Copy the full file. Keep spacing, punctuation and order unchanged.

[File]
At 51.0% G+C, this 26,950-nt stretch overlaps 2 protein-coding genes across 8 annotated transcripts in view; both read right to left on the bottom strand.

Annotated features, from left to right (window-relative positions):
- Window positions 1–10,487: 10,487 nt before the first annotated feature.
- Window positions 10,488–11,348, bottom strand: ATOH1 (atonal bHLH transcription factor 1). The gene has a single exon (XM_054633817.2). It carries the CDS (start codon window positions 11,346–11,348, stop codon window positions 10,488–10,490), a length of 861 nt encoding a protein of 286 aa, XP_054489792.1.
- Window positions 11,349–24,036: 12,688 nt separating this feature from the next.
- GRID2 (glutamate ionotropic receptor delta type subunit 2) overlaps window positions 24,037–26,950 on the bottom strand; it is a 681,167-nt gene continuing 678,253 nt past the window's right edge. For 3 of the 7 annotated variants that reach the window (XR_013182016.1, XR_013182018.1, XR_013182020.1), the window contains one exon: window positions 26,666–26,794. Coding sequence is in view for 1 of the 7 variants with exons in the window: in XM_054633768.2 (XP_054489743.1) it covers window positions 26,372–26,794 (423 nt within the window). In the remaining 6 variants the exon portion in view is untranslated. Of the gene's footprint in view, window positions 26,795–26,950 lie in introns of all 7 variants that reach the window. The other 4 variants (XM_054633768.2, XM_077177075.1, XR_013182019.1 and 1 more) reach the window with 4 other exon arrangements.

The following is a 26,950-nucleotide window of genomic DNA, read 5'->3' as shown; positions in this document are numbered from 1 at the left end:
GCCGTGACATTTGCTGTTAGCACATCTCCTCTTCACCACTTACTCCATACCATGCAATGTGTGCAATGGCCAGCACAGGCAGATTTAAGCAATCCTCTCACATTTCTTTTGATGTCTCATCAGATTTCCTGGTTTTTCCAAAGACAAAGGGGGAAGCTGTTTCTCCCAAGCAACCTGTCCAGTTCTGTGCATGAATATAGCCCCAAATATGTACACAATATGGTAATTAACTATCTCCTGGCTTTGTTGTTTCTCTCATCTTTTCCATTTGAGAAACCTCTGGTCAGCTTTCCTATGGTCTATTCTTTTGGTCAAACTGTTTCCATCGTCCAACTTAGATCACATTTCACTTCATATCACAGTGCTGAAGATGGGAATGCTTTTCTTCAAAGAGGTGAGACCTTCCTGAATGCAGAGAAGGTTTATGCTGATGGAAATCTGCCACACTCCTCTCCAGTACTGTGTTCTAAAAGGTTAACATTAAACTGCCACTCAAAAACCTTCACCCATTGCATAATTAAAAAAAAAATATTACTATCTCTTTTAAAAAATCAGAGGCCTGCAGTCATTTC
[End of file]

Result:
At 51.0% G+C, this 26,950-nt stretch overlaps 2 protein-coding genes across 8 annotated transcripts in view; both read right to left on the bottom strand.

Annotated features, from left to right (window-relative positions):
- Window positions 1–10,487: 10,487 nt before the first annotated feature.
- Window positions 10,488–11,348, bottom strand: ATOH1 (atonal bHLH transcription factor 1). The gene has a single exon (XM_054633817.2). It carries the CDS (start codon window positions 11,346–11,348, stop codon window positions 10,488–10,490), a length of 861 nt encoding a protein of 286 aa, XP_054489792.1.
- Window positions 11,349–24,036: 12,688 nt separating this feature from the next.
- GRID2 (glutamate ionotropic receptor delta type subunit 2) overlaps window positions 24,037–26,950 on the bottom strand; it is a 681,167-nt gene continuing 678,253 nt past the window's right edge. For 3 of the 7 annotated variants that reach the window (XR_013182016.1, XR_013182018.1, XR_013182020.1), the window contains one exon: window positions 26,666–26,794. Coding sequence is in view for 1 of the 7 variants with exons in the window: in XM_054633768.2 (XP_054489743.1) it covers window positions 26,372–26,794 (423 nt within the window). In the remaining 6 variants the exon portion in view is untranslated. Of the gene's footprint in view, window positions 26,795–26,950 lie in introns of all 7 variants that reach the window. The other 4 variants (XM_054633768.2, XM_077177075.1, XR_013182019.1 and 1 more) reach the window with 4 other exon arrangements.

The following is a 26,950-nucleotide window of genomic DNA, read 5'->3' as shown; positions in this document are numbered from 1 at the left end:
GCCGTGACATTTGCTGTTAGCACATCTCCTCTTCACCACTTACTCCATACCATGCAATGTGTGCAATGGCCAGCACAGGCAGATTTAAGCAATCCTCTCACATTTCTTTTGATGTCTCATCAGATTTCCTGGTTTTTCCAAAGACAAAGGGGGAAGCTGTTTCTCCCAAGCAACCTGTCCAGTTCTGTGCATGAATATAGCCCCAAATATGTACACAATATGGTAATTAACTATCTCCTGGCTTTGTTGTTTCTCTCATCTTTTCCATTTGAGAAACCTCTGGTCAGCTTTCCTATGGTCTATTCTTTTGGTCAAACTGTTTCCATCGTCCAACTTAGATCACATTTCACTTCATATCACAGTGCTGAAGATGGGAATGCTTTTCTTCAAAGAGGTGAGACCTTCCTGAATGCAGAGAAGGTTTATGCTGATGGAAATCTGCCACACTCCTCTCCAGTACTGTGTTCTAAAAGGTTAACATTAAACTGCCACTCAAAAACCTTCACCCATTGCATAATTAAAAAAAAAATATTACTATCTCTTTTAAAAAATCAGAGGCCTGCAGTCATTTC